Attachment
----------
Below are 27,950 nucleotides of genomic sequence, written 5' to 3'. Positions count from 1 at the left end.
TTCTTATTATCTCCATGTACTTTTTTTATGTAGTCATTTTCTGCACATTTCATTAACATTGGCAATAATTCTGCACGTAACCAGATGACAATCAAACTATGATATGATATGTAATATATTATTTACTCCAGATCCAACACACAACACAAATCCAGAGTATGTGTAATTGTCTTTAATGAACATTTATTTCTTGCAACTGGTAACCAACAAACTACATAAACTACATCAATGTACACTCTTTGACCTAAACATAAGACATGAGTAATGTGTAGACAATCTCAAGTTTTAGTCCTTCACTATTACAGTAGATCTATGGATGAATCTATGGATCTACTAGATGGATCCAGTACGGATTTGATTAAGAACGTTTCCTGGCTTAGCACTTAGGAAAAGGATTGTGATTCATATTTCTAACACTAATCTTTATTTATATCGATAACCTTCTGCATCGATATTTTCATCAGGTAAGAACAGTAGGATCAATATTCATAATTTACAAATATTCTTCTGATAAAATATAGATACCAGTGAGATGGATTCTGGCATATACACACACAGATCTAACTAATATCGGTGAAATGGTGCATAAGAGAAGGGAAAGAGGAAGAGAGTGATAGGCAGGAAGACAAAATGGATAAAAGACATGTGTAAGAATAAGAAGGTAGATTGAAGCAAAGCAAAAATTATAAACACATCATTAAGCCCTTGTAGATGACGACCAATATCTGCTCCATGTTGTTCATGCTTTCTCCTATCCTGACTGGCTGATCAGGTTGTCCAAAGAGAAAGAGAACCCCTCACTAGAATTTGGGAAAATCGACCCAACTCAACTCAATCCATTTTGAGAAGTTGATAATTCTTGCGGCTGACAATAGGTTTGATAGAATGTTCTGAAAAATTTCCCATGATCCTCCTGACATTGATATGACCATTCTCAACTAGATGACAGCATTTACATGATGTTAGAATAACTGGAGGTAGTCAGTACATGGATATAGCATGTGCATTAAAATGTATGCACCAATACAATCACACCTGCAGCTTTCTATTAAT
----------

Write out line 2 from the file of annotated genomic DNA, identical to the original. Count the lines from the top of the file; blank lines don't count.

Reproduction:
TTCTTATTATCTCCATGTACTTTTTTTATGTAGTCATTTTCTGCACATTTCATTAACATTGGCAATAATTCTGCACGTAACCAGATGACAATCAAACTATGATATGATATGTAATATATTATTTACTCCAGATCCAACACACAACACAAATCCAGAGTATGTGTAATTGTCTTTAATGAACATTTATTTCTTGCAACTGGTAACCAACAAACTACATAAACTACATCAATGTACACTCTTTGACCTAAACATAAGACATGAGTAATGTGTAGACAATCTCAAGTTTTAGTCCTTCACTATTACAGTAGATCTATGGATGAATCTATGGATCTACTAGATGGATCCAGTACGGATTTGATTAAGAACGTTTCCTGGCTTAGCACTTAGGAAAAGGATTGTGATTCATATTTCTAACACTAATCTTTATTTATATCGATAACCTTCTGCATCGATATTTTCATCAGGTAAGAACAGTAGGATCAATATTCATAATTTACAAATATTCTTCTGATAAAATATAGATACCAGTGAGATGGATTCTGGCATATACACACACAGATCTAACTAATATCGGTGAAATGGTGCATAAGAGAAGGGAAAGAGGAAGAGAGTGATAGGCAGGAAGACAAAATGGATAAAAGACATGTGTAAGAATAAGAAGGTAGATTGAAGCAAAGCAAAAATTATAAACACATCATTAAGCCCTTGTAGATGACGACCAATATCTGCTCCATGTTGTTCATGCTTTCTCCTATCCTGACTGGCTGATCAGGTTGTCCAAAGAGAAAGAGAACCCCTCACTAGAATTTGGGAAAATCGACCCAACTCAACTCAATCCATTTTGAGAAGTTGATAATTCTTGCGGCTGACAATAGGTTTGATAGAATGTTCTGAAAAATTTCCCATGATCCTCCTGACATTGATATGACCATTCTCAACTAGATGACAGCATTTACATGATGTTAGAATAACTGGAGGTAGTCAGTACATGGATATAGCATGTGCATTAAAATGTATGCACCAATACAATCACACCTGCAGCTTTCTATTAAT